LG’s booth at MWC is a wild flurry of activity: loud music with plenty of colour to showcase its wildest flagship smartphone to date: the G5.
Each year, LG fights a close race with Samsung for the throne of best Android smartphone, and this year’s edition is extra fascinating because of the radically different approach LG has concocted.
Perhaps they knew what the Galaxy S7 would be (well, half the world already knew anyway), and decided to take a gamble bigger than even the G Flex. The G5 boasts flagship hardware and a new dual-camera setup, but the ace up its sleeve is the semi-modular design.
True to its fun and cheeky approach, the G5’s modular accessories are known as the G5’s “friends”: the Cam Plus and Hi-Fi Plus. Each enhance the G5 in their own way, effectively making this the first-ever modular smartphone in the world.
That in itself is a huge triumph for engineering: LG has proven that a modular device (strictly speaking, the G5 is semi-modular) can work, and work as a flagship device at that. Simply remove the bottom portion, snap off the battery and onto a Friend, slot it back in and suddenly you’ve got an enhanced smartphone.
For now, LG is only introducing two Friends, which either enhance the camera or audio experience of the G5. Both are likely to be sold separately, which could severely dampen the reception if priced too far from consumers’ reach.
Unsurprisingly, working units of the G5 at the LG booth had their bottom portions sealed shut – with thousands of people clamouring to test the phone’s modularity feature out, this is a stress test no smartphone can endure without failing.
Thankfully, there were dummy devices for users to try swapping the G5’s accessories, and to be honest, it’s dead simple to exchange the G5’s bottom portion. The plastic hooks on the G5 battery and Friends are thick, so chances of them breaking is very small if they are removed correctly.
As for the phone itself, the G5 is bound to split opinion. It’s got a metal unibody frame with a removable bottom portion, and a black camera strip that evokes design cues from last year’s Nexus 6P by Huawei. The round fingerprint scanner below it is strikingly similar to the Nexus, though on the G5, it is also the home button.
The G5 is also surprisingly smaller than previous LG devices, the compactness further giving the phone a solid feeling.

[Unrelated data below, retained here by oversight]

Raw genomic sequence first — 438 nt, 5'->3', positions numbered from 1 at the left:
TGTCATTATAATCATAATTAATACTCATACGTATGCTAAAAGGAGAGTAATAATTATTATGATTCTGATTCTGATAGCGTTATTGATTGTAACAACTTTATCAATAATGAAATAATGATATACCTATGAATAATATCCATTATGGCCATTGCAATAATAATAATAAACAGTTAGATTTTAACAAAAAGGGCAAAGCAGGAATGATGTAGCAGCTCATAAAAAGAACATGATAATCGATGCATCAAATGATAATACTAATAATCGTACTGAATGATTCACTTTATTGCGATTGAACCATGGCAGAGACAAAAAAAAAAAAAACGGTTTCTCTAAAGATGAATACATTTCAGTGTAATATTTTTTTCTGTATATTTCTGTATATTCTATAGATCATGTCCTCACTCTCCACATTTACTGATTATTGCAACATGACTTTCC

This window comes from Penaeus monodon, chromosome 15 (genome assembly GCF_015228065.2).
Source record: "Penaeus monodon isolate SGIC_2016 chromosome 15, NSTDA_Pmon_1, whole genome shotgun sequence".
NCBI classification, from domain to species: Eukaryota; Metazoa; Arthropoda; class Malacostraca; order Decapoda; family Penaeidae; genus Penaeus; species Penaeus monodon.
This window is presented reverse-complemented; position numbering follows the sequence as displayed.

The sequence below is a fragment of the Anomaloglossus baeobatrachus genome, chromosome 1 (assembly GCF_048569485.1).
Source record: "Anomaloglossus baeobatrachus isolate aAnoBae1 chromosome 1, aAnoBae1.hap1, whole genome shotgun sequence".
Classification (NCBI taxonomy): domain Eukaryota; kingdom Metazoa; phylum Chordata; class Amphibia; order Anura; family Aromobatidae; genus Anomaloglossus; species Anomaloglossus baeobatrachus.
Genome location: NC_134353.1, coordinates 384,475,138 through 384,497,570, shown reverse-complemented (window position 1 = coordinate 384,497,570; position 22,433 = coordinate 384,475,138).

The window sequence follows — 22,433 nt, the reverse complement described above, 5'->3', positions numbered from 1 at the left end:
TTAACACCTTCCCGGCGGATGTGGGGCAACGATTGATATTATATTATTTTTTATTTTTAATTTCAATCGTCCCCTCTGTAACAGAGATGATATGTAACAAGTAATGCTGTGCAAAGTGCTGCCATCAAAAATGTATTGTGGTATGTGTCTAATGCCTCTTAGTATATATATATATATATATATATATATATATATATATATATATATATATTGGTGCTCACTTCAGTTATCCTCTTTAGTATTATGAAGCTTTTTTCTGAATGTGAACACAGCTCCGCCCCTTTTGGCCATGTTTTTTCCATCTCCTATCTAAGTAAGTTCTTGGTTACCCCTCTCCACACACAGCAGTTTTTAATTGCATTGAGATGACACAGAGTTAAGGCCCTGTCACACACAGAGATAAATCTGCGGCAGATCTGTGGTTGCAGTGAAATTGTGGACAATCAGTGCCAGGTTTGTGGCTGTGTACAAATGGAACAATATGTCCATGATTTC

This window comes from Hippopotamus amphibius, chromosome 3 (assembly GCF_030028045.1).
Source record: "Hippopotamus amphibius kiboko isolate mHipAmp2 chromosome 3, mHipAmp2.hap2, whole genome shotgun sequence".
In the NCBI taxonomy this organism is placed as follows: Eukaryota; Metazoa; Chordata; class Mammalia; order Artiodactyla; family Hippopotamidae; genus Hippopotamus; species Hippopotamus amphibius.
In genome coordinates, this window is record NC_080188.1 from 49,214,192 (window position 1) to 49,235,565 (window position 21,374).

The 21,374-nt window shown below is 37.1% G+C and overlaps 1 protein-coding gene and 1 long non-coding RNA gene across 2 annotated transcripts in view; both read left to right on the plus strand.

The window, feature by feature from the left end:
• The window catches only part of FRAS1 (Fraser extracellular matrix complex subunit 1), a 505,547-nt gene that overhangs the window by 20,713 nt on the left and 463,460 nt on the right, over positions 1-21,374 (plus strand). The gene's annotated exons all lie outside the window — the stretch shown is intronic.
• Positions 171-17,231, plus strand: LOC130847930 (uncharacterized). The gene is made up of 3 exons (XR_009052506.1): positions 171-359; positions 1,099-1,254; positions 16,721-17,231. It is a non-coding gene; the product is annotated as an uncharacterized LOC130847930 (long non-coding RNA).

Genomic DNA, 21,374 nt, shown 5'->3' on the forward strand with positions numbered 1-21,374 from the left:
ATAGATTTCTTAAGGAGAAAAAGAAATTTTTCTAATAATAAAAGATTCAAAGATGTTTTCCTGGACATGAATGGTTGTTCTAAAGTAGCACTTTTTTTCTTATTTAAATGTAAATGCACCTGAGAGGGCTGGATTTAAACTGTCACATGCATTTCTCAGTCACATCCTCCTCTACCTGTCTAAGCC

Personally, the G5 design is rather bland. There is nothing outstanding that we’ve come to expect from LG, no crazy curves or leather back covers; when compared to the modular features the G5 design feels restrained, and it’s perhaps not advisable to put it side by side with the Galaxy S7 edge in a design contest.
Round the back, the black camera strip gives it a very odd look. Perhaps we saw the Nexus 6P and are used to the full-length black strip. Regardless, I can’t shake off the first thing I called the G5 when I first called it: a Cyclops Phone.
Moving into the software, LG has surprisingly (and pleasantly) refined its Optimus UX, hiding or completely removing some of its preinstalled apps that cluttered the UI. Perhaps there was a good reason for it, too: the G5 does not have an app drawer.
Yup, it appears LG has taken a cue from Chinese smartphone companies. Again, personally I’m questioning the wisdom of this move, because while Chinese Android ROMs like MIUI have built-in features to easily move app icons around, Optimus UX does not.
Semi-modularity isn’t the only radical thing LG featured on the G5. The smartphone packs two rear cameras, but unlike HTC’s version for the One M8, where one sensor supported the other, the G5 lets you switch between the two cameras.
There is the standard, excellent 16MP sensor with 78 degree field of view, coupled with a smaller 8MP sensor that’s paired with a fish-eye lens that offers a 135-degree FOV. Switching between the two cameras is just with a tap on the camera UI, with a very cool animation that warps into a larger frame when switching to the 8MP camera.
As a flagship level smartphone, the G5 naturally delivers where it counts. The 5.3-inch 2K display is beautiful and crisp, the Snapdragon 820 and 4GB of RAM kept things buzzing effortlessly, while the introduction of USB Type-C plus the removable battery and microSD card slot completes the G5 package.
Whether or not the G5 is reviewed to be better than the Galaxy S7 is a moot argument. LG’s smaller distribution scale means it will predictably sell less units, too. But none of those matter.
The G5 heralds a new age of smartphones, one where you can easily plug and play different accessories tailored for your needs on a smartphone. The only real question is whether consumers are ready to embrace this new wave.